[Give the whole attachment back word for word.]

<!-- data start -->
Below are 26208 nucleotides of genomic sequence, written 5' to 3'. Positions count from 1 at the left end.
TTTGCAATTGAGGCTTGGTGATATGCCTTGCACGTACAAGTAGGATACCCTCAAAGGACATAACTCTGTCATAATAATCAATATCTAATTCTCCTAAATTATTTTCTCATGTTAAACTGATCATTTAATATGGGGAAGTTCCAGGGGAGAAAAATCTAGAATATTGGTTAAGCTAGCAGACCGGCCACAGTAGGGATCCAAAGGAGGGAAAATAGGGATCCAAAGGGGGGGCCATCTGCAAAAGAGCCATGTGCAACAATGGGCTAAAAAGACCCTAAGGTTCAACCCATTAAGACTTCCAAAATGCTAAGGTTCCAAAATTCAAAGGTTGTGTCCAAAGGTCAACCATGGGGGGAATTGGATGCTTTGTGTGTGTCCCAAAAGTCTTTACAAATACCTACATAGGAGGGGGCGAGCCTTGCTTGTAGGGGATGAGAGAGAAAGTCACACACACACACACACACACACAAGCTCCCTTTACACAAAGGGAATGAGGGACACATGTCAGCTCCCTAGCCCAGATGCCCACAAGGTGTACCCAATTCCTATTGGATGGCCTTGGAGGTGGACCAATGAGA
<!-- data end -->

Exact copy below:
Below are 26208 nucleotides of genomic sequence, written 5' to 3'. Positions count from 1 at the left end.
TTTGCAATTGAGGCTTGGTGATATGCCTTGCACGTACAAGTAGGATACCCTCAAAGGACATAACTCTGTCATAATAATCAATATCTAATTCTCCTAAATTATTTTCTCATGTTAAACTGATCATTTAATATGGGGAAGTTCCAGGGGAGAAAAATCTAGAATATTGGTTAAGCTAGCAGACCGGCCACAGTAGGGATCCAAAGGAGGGAAAATAGGGATCCAAAGGGGGGGCCATCTGCAAAAGAGCCATGTGCAACAATGGGCTAAAAAGACCCTAAGGTTCAACCCATTAAGACTTCCAAAATGCTAAGGTTCCAAAATTCAAAGGTTGTGTCCAAAGGTCAACCATGGGGGGAATTGGATGCTTTGTGTGTGTCCCAAAAGTCTTTACAAATACCTACATAGGAGGGGGCGAGCCTTGCTTGTAGGGGATGAGAGAGAAAGTCACACACACACACACACACACACAAGCTCCCTTTACACAAAGGGAATGAGGGACACATGTCAGCTCCCTAGCCCAGATGCCCACAAGGTGTACCCAATTCCTATTGGATGGCCTTGGAGGTGGACCAATGAGA